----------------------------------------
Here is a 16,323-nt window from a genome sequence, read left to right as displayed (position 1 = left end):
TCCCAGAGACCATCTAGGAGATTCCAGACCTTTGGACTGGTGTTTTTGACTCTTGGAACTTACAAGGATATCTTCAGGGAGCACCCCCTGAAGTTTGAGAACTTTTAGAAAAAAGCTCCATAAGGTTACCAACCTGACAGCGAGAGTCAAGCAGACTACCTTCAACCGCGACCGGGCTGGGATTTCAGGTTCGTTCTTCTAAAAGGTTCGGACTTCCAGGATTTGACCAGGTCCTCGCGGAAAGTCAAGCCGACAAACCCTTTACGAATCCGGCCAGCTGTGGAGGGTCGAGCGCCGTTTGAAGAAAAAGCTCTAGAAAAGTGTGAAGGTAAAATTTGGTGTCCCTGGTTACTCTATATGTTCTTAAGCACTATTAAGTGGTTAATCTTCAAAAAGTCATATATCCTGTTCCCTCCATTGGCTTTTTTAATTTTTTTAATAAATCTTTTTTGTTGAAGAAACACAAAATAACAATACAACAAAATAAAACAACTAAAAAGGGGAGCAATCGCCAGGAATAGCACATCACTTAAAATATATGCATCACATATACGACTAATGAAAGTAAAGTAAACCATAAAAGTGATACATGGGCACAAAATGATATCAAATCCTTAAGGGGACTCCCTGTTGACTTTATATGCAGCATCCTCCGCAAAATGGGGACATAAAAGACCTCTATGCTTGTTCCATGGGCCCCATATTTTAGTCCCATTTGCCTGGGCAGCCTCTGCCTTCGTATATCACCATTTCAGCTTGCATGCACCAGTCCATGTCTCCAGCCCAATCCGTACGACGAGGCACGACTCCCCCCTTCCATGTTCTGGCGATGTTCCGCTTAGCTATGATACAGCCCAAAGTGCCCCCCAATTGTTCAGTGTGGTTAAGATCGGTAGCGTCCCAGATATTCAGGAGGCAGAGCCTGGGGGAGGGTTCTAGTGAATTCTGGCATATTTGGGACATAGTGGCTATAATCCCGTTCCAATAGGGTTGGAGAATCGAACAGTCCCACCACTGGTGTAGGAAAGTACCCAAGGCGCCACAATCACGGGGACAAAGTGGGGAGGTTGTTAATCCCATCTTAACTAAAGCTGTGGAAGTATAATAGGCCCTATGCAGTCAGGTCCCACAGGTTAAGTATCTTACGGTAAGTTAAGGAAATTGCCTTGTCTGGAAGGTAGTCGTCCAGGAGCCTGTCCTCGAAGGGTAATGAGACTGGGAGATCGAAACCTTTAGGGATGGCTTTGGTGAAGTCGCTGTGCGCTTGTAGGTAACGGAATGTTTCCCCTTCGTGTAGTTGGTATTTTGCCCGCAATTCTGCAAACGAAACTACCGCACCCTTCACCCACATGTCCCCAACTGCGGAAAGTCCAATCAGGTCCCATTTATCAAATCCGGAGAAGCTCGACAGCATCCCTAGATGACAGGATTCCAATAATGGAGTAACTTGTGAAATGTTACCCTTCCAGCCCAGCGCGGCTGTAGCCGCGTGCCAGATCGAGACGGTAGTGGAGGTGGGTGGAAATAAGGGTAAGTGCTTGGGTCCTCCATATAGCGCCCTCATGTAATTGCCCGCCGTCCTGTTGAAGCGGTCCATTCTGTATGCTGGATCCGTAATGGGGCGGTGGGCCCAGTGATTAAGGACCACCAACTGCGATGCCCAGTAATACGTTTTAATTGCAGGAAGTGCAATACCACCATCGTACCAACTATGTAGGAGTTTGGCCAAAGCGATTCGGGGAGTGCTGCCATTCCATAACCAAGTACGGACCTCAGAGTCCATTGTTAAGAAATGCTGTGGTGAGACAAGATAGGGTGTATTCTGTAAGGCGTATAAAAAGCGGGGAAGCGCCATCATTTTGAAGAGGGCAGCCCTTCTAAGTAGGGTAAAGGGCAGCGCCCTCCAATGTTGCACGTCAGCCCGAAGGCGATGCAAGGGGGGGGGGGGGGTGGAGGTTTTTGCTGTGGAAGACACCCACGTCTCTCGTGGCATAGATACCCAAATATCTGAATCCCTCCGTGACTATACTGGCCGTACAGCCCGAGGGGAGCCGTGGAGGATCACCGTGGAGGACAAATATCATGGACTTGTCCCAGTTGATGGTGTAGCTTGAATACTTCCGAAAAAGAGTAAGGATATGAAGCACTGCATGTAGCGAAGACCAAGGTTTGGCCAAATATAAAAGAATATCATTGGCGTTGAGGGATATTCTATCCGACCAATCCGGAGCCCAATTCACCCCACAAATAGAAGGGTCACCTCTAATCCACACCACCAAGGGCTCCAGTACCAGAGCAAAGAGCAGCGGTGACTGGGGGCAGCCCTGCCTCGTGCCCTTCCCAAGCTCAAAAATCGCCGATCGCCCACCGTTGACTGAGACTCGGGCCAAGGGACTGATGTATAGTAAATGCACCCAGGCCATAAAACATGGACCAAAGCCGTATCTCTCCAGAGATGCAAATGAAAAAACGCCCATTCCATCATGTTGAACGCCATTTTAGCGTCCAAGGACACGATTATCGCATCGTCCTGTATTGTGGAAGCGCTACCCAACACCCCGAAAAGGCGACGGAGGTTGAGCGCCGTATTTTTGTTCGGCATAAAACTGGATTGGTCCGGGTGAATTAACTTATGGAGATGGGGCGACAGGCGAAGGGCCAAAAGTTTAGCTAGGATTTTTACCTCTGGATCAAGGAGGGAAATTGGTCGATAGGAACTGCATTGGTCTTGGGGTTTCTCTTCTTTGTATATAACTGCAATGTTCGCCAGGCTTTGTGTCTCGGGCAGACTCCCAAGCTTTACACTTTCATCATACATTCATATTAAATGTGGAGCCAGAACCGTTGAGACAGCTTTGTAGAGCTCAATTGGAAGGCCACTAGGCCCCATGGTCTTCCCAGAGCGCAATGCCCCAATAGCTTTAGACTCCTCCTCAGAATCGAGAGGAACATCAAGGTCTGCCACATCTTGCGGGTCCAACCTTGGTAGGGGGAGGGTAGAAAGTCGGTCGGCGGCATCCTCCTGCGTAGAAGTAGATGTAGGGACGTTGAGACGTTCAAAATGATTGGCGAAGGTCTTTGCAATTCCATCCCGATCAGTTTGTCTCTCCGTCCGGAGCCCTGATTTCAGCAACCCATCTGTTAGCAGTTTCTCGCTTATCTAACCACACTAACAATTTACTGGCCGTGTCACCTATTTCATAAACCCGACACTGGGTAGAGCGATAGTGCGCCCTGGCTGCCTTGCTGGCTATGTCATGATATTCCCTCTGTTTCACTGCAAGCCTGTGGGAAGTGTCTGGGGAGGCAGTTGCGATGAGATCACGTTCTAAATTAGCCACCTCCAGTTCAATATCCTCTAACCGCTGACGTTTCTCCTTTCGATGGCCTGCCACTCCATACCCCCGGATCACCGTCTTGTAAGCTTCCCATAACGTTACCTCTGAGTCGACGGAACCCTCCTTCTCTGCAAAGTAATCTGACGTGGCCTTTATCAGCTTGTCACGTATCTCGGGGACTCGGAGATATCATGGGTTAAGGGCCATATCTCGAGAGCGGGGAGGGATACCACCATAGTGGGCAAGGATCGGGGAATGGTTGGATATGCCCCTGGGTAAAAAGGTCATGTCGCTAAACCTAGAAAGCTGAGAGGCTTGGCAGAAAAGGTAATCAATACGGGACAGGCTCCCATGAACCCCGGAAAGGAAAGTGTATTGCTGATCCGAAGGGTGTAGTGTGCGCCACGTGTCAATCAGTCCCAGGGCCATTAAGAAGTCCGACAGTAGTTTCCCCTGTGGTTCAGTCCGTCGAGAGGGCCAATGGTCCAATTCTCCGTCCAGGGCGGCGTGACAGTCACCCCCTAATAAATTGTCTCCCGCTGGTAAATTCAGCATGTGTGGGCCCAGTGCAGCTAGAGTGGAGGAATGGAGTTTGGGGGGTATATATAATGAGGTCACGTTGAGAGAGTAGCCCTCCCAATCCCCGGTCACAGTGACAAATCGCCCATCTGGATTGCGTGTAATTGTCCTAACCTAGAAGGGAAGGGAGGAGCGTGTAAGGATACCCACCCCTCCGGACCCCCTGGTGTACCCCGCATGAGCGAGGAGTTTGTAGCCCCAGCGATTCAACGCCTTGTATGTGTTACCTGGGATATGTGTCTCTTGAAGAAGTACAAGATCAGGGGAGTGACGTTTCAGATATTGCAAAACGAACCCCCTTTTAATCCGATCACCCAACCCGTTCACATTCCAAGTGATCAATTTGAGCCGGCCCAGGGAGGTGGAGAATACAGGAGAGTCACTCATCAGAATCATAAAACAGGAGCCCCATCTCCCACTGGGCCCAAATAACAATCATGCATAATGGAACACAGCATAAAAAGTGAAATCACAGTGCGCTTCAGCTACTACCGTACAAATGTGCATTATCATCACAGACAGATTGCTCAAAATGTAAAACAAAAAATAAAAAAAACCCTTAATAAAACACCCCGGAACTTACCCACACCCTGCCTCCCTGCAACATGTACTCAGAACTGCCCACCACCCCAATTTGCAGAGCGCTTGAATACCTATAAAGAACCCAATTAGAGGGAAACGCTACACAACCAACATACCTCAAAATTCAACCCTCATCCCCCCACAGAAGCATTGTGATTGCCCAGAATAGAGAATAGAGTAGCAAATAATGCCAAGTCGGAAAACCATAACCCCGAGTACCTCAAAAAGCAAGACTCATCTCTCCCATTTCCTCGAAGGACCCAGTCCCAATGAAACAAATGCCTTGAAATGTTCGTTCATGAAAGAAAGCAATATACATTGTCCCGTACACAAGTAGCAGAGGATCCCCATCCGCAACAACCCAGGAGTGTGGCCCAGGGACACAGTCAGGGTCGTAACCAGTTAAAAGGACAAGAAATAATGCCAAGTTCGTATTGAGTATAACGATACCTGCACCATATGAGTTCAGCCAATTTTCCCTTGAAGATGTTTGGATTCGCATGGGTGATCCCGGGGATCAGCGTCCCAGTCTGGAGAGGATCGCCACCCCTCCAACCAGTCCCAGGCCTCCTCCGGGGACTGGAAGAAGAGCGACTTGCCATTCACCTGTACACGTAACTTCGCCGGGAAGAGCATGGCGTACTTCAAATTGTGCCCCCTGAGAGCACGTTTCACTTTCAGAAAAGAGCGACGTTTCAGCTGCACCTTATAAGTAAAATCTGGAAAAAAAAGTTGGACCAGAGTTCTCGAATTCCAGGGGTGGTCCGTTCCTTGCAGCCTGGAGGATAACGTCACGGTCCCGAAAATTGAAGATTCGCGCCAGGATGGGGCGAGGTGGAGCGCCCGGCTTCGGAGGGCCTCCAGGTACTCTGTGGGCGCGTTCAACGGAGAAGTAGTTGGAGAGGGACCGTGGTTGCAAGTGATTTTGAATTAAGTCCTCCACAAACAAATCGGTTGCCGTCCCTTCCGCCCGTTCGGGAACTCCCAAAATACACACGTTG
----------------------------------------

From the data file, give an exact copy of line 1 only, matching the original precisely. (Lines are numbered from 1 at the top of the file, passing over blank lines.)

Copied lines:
Here is a 16,323-nt window from a genome sequence, read left to right as displayed (position 1 = left end):